Sunday, May 30, 2010

Danny Ocean at Lambeth Palace

It is easy to be lulled by the face of ++Rowan Williams into thinking that when he delivers a Pentecost letter to the Communion it is all about spiritual things, theological topics, and the like. I think it is the beard that does it. It combines monk, Eastern patriarch, English academic, and Welsh poet into one mind altering look which makes the reader think, "Theology. Not much practical use." But shave the beard and we have Danny Ocean at Lambeth Palace, mysteriously translocated to Las Vegas, playing high stake poker, with a weak hand but the advantage of having memorised his opponents cards and a freakish ability to outwit the house. We ought to be thinking about the Pentecost letter, "Politics. Could be useful."

At stake here is the future of the organisation known as the Anglican Communion. It is a high stake because the organisation could completely crumble, and it has been set up so that no one person, not even one committee can control its future. But, like all politics, it is not so much about the structure of the organisation and who may or may not be, legally, technically, or otherwise in charge, but about the hearts and minds of the people. The people always win in politics. (Something politicians nearly always forget!)

Notwithstanding all kinds of amazing deprecatory remarks about bishops and archbishops, about synods and conventions, the fact is that when such individuals or committees speak, they speak for the people over time, and not for themselves. In the Anglican Communion those voices, representing the people, have said that the majority viewpoint is expressed in Lambeth 1998 1.10, the Windsor Report, and in various statements made by the Primates. Any which way it is argued, TEC on matters to do with homosexuality (and to a slightly lesser extent ACofCanada), is in a minority within the Anglican Communion.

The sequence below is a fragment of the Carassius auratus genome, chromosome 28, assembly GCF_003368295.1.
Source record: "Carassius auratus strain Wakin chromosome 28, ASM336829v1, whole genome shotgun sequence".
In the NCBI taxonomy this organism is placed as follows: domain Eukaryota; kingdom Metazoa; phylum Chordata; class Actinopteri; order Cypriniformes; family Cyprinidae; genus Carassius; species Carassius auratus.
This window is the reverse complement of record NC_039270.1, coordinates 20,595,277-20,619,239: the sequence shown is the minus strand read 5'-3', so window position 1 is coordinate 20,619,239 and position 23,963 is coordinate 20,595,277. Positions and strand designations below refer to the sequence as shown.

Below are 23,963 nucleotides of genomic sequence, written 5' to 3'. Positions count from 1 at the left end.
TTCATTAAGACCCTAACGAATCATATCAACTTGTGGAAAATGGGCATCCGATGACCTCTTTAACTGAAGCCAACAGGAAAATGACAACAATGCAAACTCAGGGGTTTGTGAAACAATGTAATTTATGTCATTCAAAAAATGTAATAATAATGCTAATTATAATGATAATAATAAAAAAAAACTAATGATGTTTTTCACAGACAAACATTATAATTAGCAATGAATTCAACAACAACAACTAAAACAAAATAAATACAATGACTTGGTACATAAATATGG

Consequently it has sought to argue (implicitly or explicitly, through formal statements or through public expressions of opinion such as the blogosphere) that (1) it should not be expelled from the Communion (2) its minority position will one day be the majority position of the Communion (3) Anglican diversity means the Communion should live with both the majority and the minority viewpoints on homosexuality. The Archbishop's Pentecost letter confirms what has never seriously been in doubt that (1) holds good. It makes no comment on the likelihood of (2). It is saying that TEC thus far has failed to make the case for (3): the majority view of the Communion, as discerned by ++Rowan, is that TEC's interpretation of Anglican diversity re minority+majority is itself a minority view.

Thus Danny Ocean has put his cards on the table. They may look low in value. But TEC's hand is not higher. It does not have the Ace which means the majority of the Communion is backing its position. It does not have the King which means it has control of key Communion committees/groups (though it is trying hard with one committee!). It thought it had the Queen of Diamonds (its funding of aspects of Communion life) but that turns out to now only be the Jack of Diamonds (less willingness now to be dependent on those funds). And that is the only picture card. A bit of support from the likes of Canada, Australia and Aotearoa New Zealand and Polynesia are low cards in this particular game.

What might TEC do?